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Iron chef pear continues…

Matsutake’s the much loved and famed “pine mushroom” are highly prized in Asian cuisine. Here in the Northwest we are lucky to have them growing in our own backyard. Hunting grounds are well kept, jealously guarded secrets, and issues have been known to happen between amateur and commercial pickers.

This year I had the fortune of being gifted a large bag by a friend. Double happiness!! I love mushrooms and have cooked extensively with Shitake’s which are similar in texture and firmness, and also delicious.

This recipe would be considered a travesty by real aficionados, as these mushrooms’ delicate, cinnamony scent is what all the fuss is about. Traditional recipes are brothy or ricey to fully showcase the aroma of the main act. Google “Matsutake Gohan” and you’ll find loads of recipes with this guy in a fine fish and Kombu broth, served in a teapot to preserve the steam until the moment your nose is ready to receive it.

In addition to their tastiness, these meaty mushrooms are purported to have numerous health benefits including improved cardiac and anti- tumor functions.

This soup was even more than double happiness because I had this leftover turkey, pear and onion gravy that I used for the base. Nice!

**Feel free to substitute other mushrooms and even apples for the pears.

From scratch version

1 organic pear diced

Half an organic onion diced

Vegetable or chicken stock

Rice vinegar to taste (about 4 tablespoons)

2 large matsutake muchrooms diced (about 2 cups)

Salt and pepper to taste (I use plenty of both of these)

1 tsp Chili flakes or garlic chili sauce

OR

Pear gravy version

1 quart (roughly) left over pear gravy from “Pear onion turkey wings in the slow cooker” (Smooth or lumpy, no matter).

Chicken stock to desired thickness (about 3 cups)

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Many of you know that I have a pear tree. Every year it produces abundantly and I have an Iron Chef Pear competition with myself. Joel helps out as well and it’s pretty fun.One of my best “invented” recipes to date is this soup. Feel free to vary the spices according to your taste. ( Less garlic and no chilies for those less inclined toward spice.)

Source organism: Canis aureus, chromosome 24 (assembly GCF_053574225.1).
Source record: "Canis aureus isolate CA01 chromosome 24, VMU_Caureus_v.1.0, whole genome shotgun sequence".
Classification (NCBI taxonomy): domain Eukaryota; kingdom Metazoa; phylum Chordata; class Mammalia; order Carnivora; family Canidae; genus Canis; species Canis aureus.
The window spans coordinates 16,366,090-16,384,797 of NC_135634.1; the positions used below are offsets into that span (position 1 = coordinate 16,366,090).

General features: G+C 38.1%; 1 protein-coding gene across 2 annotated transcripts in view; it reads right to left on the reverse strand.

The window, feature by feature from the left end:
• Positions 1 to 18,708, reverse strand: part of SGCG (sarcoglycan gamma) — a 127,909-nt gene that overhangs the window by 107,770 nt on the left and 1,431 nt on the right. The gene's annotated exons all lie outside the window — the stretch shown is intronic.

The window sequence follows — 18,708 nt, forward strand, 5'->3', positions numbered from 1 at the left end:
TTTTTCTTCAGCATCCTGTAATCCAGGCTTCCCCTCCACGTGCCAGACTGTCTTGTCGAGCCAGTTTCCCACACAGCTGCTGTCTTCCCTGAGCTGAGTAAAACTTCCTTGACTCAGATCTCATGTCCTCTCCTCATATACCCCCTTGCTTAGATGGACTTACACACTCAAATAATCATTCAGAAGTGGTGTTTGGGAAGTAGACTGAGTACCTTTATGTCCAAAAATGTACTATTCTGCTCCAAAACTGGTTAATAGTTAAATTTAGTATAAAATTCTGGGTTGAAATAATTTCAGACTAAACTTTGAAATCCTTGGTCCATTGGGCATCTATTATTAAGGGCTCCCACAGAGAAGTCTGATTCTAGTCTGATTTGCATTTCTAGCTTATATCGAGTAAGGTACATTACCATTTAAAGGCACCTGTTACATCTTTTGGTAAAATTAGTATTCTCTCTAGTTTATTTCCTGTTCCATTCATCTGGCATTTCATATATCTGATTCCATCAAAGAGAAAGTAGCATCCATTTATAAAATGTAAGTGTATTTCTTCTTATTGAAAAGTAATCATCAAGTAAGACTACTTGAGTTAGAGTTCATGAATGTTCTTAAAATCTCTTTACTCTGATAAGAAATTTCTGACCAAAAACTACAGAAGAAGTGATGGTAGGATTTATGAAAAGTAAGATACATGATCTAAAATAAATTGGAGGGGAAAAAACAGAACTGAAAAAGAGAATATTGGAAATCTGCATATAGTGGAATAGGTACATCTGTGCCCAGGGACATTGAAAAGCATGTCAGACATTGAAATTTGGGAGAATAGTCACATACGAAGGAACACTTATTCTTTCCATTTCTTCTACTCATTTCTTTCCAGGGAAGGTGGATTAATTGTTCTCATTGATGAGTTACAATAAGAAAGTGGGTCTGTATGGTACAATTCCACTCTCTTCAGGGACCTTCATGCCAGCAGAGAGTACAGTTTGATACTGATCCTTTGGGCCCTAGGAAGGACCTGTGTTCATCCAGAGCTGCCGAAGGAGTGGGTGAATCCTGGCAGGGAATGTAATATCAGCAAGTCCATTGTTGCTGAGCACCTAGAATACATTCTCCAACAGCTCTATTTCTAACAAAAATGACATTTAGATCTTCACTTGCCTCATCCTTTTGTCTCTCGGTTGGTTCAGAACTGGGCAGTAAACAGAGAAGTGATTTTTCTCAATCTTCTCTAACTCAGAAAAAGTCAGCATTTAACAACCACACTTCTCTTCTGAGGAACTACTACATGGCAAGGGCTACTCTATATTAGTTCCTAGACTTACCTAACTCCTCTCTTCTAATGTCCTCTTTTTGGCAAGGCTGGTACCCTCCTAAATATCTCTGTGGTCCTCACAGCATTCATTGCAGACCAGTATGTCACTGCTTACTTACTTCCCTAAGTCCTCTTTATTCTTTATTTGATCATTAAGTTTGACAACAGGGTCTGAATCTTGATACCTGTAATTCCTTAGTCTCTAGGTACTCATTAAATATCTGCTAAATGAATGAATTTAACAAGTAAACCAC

2 large organic onions diced

2-3 medium organic pears cut in to 1/2 in. pieces

2 tablespoons butter

32 fl. oz. organic chicken stock (or veggie stock)

3 cloves garlic minced

1 teaspoon dried chilies

salt and pepper to taste

Saute the onions and butter over low to medium low heat until translucent ( Do not brown) I like to salt my onions a little too.

Add pears and garlic, and cook for 10 min.

Add chicken stock and dried chilies. Simmer for 1 hour uncovered, stir every 10 or so minutes. If you like a thicker soup use an immersion blender and pulse until desired consistency.

Variations: Add chicken for a rich stew, garnish with fresh fried sage or toasted walnuts.

Commentary:

This soup is perfect for fall not just because pears are in season. Autumn is the metal time of the year. Time to letting go, pulling inward,of pruning off that which is no longer fills us with life. It’s time to store up food and prepare for the coming winter.

In “Healing with Whole Foods”,Paul Pitchford says, “Everything in nature contracts and moves its essence inward and downward. Leaves and fruits fall, seeds dry, and the sap of trees goes into the roots.The earth’s grasses start to lose their deep green color turning lighter and drier.”